Coronavirus Symptoms: There Are Six Different Types Of COVID Infections, Finds Study
TIMESOFINDIA.COM | Last updated on – Aug 6, 2020, 10:49 IST
01/13Six different ways COVID-19 could affect you, study finds
COVID-19 cases have breached the 18 million mark globally and there’s still a lot that remains unknown about the spread of the viral infection. Since it is a novel coronavirus, scientists are still trying to figure out as to why the infection impacts people differently. While many tend to suffer from a milder form of infection, some belonging to higher-risk categories carry a more severe risk, whereas others tend to be asymptomatic. Nonetheless, the same strain of the virus can leave lasting impacts on people, even after they have recovered.
While we still continue to battle the surge and might as well adapt and learn to live with the virus, a recent study done by King’s College, London, has now found out that even though there is just a single virus which is wreaking havoc the world over, there are six different types of infections observed in people.
02/13First week of symptoms crucial
With no vaccine or one treatment plan approved for use, the only measures available are to practice preventive measures and stop transmission. According to latest studies, the symptoms observed in the first week could be the key to detecting potential spread of infection.
03/13Symptoms in the first week could determine spread and severity of infection
Sampling different kind of symptoms observed in week 1 of infection in people, scientists say that the onset of symptoms could help determine the actual likelihood of COVID-19 turning dangerous and a patient undergoing hospitalization.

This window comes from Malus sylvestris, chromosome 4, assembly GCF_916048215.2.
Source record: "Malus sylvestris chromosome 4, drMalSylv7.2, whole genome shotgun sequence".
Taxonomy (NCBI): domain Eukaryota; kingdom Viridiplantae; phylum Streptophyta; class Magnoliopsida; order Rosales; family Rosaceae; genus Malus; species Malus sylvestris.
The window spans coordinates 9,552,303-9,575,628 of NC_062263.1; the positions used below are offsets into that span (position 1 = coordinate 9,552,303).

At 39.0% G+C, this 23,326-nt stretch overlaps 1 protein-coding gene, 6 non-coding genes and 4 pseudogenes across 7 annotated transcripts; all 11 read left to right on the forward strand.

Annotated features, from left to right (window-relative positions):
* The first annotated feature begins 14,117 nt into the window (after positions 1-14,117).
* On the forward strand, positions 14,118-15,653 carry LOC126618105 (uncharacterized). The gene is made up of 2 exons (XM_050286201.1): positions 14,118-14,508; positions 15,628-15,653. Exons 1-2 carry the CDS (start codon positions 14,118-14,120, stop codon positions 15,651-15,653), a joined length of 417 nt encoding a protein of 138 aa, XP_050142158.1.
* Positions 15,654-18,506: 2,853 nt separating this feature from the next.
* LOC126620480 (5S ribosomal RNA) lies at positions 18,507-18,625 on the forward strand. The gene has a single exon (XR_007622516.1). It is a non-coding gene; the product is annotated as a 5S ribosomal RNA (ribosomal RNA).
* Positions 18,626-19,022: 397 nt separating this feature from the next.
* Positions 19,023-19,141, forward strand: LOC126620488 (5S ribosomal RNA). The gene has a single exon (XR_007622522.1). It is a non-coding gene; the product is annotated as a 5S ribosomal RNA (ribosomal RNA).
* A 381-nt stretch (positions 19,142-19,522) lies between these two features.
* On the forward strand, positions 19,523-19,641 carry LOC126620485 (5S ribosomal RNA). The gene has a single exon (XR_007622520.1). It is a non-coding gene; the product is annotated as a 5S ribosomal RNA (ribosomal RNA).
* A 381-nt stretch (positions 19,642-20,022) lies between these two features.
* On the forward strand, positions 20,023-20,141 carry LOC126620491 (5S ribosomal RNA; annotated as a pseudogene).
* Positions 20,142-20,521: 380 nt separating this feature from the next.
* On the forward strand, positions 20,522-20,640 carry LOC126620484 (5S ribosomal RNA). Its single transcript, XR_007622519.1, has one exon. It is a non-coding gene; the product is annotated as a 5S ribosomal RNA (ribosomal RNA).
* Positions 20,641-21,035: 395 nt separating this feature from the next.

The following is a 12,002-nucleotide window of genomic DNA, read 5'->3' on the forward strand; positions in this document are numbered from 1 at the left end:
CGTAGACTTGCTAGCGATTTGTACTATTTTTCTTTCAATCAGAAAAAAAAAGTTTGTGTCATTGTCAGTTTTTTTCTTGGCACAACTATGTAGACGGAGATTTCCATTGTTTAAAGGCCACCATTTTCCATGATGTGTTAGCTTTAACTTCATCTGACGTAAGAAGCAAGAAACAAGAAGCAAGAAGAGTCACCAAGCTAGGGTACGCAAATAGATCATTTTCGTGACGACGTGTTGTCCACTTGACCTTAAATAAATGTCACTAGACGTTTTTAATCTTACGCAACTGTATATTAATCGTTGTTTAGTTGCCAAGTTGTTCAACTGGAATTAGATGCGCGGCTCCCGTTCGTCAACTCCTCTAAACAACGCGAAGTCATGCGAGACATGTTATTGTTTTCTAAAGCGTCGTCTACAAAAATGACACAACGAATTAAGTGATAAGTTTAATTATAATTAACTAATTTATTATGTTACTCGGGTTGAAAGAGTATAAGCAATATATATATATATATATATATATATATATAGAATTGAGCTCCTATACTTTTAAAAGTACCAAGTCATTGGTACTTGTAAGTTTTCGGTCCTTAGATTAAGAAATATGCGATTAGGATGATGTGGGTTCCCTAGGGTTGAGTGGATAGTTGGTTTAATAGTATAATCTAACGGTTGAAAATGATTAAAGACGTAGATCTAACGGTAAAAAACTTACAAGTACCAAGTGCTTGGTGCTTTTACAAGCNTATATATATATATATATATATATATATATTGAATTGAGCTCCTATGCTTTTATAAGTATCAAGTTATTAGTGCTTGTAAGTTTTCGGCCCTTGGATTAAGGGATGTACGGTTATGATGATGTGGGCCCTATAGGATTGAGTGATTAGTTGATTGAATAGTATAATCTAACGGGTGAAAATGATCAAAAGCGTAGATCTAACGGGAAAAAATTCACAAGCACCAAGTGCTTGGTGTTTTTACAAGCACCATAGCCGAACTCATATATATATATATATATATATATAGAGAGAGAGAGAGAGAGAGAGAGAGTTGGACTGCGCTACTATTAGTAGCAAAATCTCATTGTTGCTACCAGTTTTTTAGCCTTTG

A study was conducted amongst 1600 patients across the UK and the US, who recorded COVID-19 symptoms between the months of March and April. Since most patients tend to visit a hospital only much later, the patients were asked to reveal details of the symptoms they suffered in the first 8-10 days of infection.
According to the sampling, three clusters were found to belong to the mild category, while three belonged to the more severe category and more likely to impact those older, or with pre-existing medical conditions.
In order of severity, six main clusters of infections which could be identified were. The symptom highlighted in bold were the most defining and peculiar of a particular cluster:
05/13Cluster 1: Flu-like infection, with no fever
Termed to be the mildest form of infection, the first cluster suffered from symptoms due to trouble in the upper respiratory tract, brought on by an increased viral load. People who suffered from this form of infection recorded symptoms such as cold, sore throat, blocked nose, chest pain, muscle pain, loss of smell and headache. Fever was absent in their infection phase.
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06/13Cluster 2: Flu-like infection, with the presence of fever
A little more cumbersome than the first cluster, patients belonging to this category attested to having symptoms of a mild flu-like infection as well the presence of a persisting fever and a loss of appetite. Hoarseness in the voice, which is characteristic of a dry cough or “COVID” cough was also observed in this cluster.
07/13Cluster 3: Gastrointestinal infection
Patients belonging to this cluster suffered from symptoms which impacted their digestion and gastrointestinal functioning. Even though cough was not a prominent symptom in this cluster, nausea, loss of appetite, vomiting, diarrhoea were much more commonly observed. Headache and chest pain were also observed.